Un cataplasme sur une jambe de bois ?

La formule est un peu méchante, car ce Grand Prix de musique Suisse n’est pas inutile, c’est même un effort bienvenu, et il faut éviter de cracher dans la soupe. Mais tant qu’à dire les choses tout de go : mener une carrière de musicien en Suisse est un vrai casse-tête. La politique de subventionnement culturel pose à l’artiste des difficultés pratiques que ce Grand Prix met à nouveau à l’ordre du jour. La suite au prochain épisode!

Nik Baertsch’s Ronin @ The London Jazz Festival

©Martin Moell

©Martin Moell

This is Ronin’s first London gig since their latest recorded-in-concert ECM release simply entitled “LIVE”. New to this Swiss quartet, I had heard them described in terms such as ‘zen, meditative, minimalist and hypnotic’, and am hence expecting to quietly relax in my seat and possibly drift off into some pleasant la-la-land reverie. Fat chance.

Then comes the master’s cry

The opening number, a piece commissioned by the London Jazz Festival to celebrate their 21st edition, admittedly sets out the minimalist framework from which many of Nik Baertsch’s compositions emerge: a small sequence of notes played out repeatedly until an almost humming, vibrational plateau is reached. Then comes the shout – akin to a quantum leap – the master’s cry which signals the change in direction, and it’s never the direction you’re expecting. Enter the spikey-edged groove that creates an exciting synergie among the four musicians as the humming vibration is maintained but layered and combined with idiosyncratic funk-jazz rhythms. At once I understand the beguiling statement featured on the band’s press page: “creating the maximum effect by minimal means”. This is music that makes space within a limited space, yet manages to sound intense and massive. “From self-imposed restriction stems freedom” explains Nik on his website.

In between anything can happen
©Martin Moell

©Martin Moell

The twists and turns inside the strict aesthetic infrastructure are varied, unexpected and occasionally brutal. Tracks merge in and out of one another with liquid low-key starts and scary built-up endings; in between anything can happen. Just as you begin to think you’ve seized the pattern – bang! – here comes a sharp corner ushering in a brisk tempo change, a pregnant pause, an unexpected motive, an anti-pattern or perhaps just a slight percusiive tap on the inside of the piano. The yin and yang of tension and release are constant key elements, (brilliantly exemplified by a loud, almost orgasmic, gasp from an audience member during an unusually abrupt stop mid-flow in track 5). To quote a You Tube comment “It goes right in the body. Ronin can sometimes feel like a drug”, no snoozing on this risky rollercoaster, Nik himself describes his musical thinking as “ecstasy through asceticism”.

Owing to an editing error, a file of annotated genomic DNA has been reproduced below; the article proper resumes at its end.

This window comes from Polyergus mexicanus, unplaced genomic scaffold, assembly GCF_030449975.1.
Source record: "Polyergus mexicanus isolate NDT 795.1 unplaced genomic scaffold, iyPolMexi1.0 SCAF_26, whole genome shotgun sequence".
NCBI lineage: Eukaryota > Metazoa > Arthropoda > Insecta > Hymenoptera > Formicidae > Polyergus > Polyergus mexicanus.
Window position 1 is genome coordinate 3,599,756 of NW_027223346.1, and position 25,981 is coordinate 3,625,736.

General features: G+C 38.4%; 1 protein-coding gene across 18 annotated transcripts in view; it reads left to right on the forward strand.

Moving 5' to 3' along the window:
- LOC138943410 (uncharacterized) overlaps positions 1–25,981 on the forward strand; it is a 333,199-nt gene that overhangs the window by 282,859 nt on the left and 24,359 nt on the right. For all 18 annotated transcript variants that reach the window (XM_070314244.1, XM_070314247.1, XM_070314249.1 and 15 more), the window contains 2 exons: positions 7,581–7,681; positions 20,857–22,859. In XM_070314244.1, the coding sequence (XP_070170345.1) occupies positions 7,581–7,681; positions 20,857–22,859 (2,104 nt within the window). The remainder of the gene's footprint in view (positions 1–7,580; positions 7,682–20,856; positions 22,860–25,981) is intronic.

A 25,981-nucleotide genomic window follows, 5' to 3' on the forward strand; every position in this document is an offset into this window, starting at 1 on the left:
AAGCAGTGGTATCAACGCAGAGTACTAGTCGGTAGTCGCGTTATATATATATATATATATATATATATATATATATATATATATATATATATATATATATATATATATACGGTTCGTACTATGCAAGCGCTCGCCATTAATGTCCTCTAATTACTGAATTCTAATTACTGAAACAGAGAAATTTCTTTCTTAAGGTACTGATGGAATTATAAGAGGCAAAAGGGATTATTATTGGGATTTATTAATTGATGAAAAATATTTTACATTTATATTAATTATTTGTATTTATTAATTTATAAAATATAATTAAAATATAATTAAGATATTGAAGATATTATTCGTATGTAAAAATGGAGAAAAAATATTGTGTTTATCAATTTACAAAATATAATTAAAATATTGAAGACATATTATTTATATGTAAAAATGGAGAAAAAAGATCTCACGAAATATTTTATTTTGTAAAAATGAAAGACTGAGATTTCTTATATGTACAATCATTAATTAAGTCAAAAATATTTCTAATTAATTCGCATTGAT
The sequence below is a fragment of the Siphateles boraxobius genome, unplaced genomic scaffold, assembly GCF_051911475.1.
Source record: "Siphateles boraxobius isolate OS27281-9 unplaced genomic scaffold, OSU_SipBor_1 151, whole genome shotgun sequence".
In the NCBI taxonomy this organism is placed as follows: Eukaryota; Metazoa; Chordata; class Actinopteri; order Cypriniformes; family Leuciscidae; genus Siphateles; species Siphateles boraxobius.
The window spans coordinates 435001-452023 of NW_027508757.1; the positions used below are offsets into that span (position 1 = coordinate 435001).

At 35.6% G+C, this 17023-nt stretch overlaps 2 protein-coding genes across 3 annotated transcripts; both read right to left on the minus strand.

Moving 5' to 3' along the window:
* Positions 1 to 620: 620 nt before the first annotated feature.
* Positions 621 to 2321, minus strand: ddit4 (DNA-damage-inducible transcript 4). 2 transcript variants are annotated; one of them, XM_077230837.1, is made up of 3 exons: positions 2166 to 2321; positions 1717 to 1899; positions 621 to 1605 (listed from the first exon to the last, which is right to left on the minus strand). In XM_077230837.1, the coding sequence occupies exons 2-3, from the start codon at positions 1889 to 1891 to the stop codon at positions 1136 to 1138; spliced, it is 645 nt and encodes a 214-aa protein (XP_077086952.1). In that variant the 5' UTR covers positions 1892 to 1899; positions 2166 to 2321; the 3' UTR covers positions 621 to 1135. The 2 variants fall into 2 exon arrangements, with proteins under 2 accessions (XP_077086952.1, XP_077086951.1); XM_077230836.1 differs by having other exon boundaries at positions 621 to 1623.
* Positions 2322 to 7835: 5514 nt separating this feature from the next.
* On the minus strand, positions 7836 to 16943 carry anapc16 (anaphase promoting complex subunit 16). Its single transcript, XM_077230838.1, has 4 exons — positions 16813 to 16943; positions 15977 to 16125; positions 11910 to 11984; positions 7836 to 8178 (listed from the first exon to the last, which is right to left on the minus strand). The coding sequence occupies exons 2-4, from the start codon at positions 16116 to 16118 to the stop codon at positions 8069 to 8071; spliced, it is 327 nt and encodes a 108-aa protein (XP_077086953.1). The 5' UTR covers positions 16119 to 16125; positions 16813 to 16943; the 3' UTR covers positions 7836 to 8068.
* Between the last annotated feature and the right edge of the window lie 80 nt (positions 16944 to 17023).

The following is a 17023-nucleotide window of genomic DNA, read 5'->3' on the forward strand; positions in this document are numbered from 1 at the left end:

What’s clear though is that Nik is having fun…

A big engaging smile encourages the interlocking rhythms between him and his band members. There’s a lot of playfulness going on in the groove habitat despite the apparent strict code of conduct. Sha on the bass clarinet shuffles and whispers like a discreet background vocalist, yet is in fact unifying the electrical force field. Kaspar Rast on drums is raw and explosive when pushing outwards from the framework . Thomy Jordi on bass is the funk master from whom the mesmerising groove stems. This is a band that meets every Monday at 2pm in Zurich to play in a workshop environment open to all members of the public, so to assume that Ronin is a musical concept best appreciated by the brainy and pretentious is a total fallacy. Tonight’s audience is made up of novices as well as diehard fans, and both types leap to a rapturous standing ovation once released from the deliciously dramatic tension.

Nik Baertsch: piano, Fender Rhodes

Sha: bass clarinet, alto saxophone

Thomy Jordi: bass

Kaspar Rast: drums

Nik Baertsch’s Ronin played @ The London Jazz Festival (Kings Place), 23rd November 2013.